It Won’t Happen to Me: Road Traffic Accidents
The Psychology Behind Optimism Bias
Around 80 percent of people, across all age groups and genders, suffer from what social psychologists call optimism bias. It’s that enduring, against-all-odds belief that things are going to work out and it’s a nice feeling. Unfortunately, it can also lead us to take unnecessary risks or think in a more blasé’ way about everyday situations (like driving and how accidents can badly affect someone)
Seemingly unbiased decisions we make every day are actually influenced by the fact that we think positively about the future. Do you, like 90 percent of people, believe yourself to be a better-than-average driver and accidents happen to other people and not you?
This is the belief that may underpin a subconscious view held by some that it is wrong to claim compensation for an accident that wasn’t your fault… Until it affects you!
The painful reality of someone causing a road traffic accident in which you are injured, sometimes badly and in a way that can have long-lasting effects is a sharp reminder that it can happen to us all.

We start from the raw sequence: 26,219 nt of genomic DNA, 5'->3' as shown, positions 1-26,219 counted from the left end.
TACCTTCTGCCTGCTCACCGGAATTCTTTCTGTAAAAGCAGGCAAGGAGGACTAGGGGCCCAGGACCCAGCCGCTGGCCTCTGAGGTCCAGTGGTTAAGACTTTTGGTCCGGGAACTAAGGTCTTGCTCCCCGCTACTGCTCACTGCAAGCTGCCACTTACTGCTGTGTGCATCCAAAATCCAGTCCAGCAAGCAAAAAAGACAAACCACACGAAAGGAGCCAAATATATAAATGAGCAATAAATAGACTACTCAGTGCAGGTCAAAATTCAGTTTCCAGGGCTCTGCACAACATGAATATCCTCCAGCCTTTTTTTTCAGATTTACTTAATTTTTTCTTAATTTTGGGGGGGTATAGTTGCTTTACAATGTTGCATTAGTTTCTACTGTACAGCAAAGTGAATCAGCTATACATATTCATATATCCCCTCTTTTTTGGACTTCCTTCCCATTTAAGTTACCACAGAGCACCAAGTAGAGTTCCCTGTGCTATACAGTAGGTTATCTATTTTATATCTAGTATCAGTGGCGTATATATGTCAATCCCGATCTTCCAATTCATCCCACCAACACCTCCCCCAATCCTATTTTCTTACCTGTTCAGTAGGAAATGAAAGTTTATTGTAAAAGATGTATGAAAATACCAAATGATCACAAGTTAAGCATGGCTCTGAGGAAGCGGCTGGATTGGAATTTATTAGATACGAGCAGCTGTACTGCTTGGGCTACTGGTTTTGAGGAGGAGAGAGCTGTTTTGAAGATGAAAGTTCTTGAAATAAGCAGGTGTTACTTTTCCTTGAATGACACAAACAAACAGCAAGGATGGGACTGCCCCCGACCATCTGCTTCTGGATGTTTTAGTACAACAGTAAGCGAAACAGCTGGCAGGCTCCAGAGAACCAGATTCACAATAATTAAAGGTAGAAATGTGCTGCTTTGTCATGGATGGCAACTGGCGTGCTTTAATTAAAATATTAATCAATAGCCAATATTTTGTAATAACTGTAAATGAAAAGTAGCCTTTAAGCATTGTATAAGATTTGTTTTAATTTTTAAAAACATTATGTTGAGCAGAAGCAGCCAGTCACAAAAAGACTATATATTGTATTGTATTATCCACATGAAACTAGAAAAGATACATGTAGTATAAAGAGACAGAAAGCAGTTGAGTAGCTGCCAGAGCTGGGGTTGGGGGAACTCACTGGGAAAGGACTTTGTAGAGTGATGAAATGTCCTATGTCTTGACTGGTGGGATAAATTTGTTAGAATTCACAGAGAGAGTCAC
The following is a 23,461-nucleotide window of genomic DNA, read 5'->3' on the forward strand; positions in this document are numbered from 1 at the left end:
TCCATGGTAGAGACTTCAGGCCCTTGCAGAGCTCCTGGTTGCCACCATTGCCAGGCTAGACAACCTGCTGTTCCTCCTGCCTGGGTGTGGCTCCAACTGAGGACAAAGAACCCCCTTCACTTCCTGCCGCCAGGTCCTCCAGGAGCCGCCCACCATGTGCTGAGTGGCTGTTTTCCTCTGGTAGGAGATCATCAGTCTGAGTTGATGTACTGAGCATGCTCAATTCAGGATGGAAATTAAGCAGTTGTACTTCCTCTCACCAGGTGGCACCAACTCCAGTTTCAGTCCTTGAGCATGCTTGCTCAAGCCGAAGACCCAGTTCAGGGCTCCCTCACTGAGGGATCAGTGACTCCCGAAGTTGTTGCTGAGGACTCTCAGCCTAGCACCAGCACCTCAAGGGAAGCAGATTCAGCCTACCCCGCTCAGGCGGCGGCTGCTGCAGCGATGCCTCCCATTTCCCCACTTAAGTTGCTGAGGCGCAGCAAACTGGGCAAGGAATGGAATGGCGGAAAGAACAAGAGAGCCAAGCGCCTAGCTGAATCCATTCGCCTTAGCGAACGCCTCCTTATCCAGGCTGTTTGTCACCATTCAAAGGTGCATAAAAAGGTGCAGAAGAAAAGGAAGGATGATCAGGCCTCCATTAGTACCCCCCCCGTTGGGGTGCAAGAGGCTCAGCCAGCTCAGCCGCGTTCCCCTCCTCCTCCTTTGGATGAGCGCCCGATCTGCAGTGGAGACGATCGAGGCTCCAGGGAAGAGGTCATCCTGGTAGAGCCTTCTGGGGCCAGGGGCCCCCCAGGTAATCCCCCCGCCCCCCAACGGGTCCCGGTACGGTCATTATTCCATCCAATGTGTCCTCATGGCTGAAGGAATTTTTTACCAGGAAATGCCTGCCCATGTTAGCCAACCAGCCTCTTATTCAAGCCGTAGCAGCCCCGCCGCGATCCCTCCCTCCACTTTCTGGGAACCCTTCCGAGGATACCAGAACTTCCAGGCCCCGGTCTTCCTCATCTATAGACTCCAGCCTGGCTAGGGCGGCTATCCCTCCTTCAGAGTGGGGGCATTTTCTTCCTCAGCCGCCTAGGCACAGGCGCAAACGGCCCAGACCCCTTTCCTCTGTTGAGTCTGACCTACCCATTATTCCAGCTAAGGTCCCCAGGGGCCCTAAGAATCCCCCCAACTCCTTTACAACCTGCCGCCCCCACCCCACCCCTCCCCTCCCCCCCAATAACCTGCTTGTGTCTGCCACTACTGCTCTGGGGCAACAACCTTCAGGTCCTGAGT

If tomorrow, you had an accident that wasn’t your fault, you ended up with pain, broken bones or even worse, maybe had a significant amount of time off work as a result… don’t you think you would expect to be compensated?? This is the kind of scenario that faces our clients every week.
Some clients even admit that they previously used to be dismissive of others who made personal injury claims until they were badly affected by an accident
Charles Atha of Atha & Co Solicitors says“
Here at Atha & Co, we believe our clients have every right to compensation when they have been negatively affected after an accident. The financial settlement, the support we give and the necessary medical help we facilitate all go some way to rebuilding shattered lives of ordinary people like you and I that were simply going about their day to day business. It is really satisfying knowing that we have helped make a positive difference to people”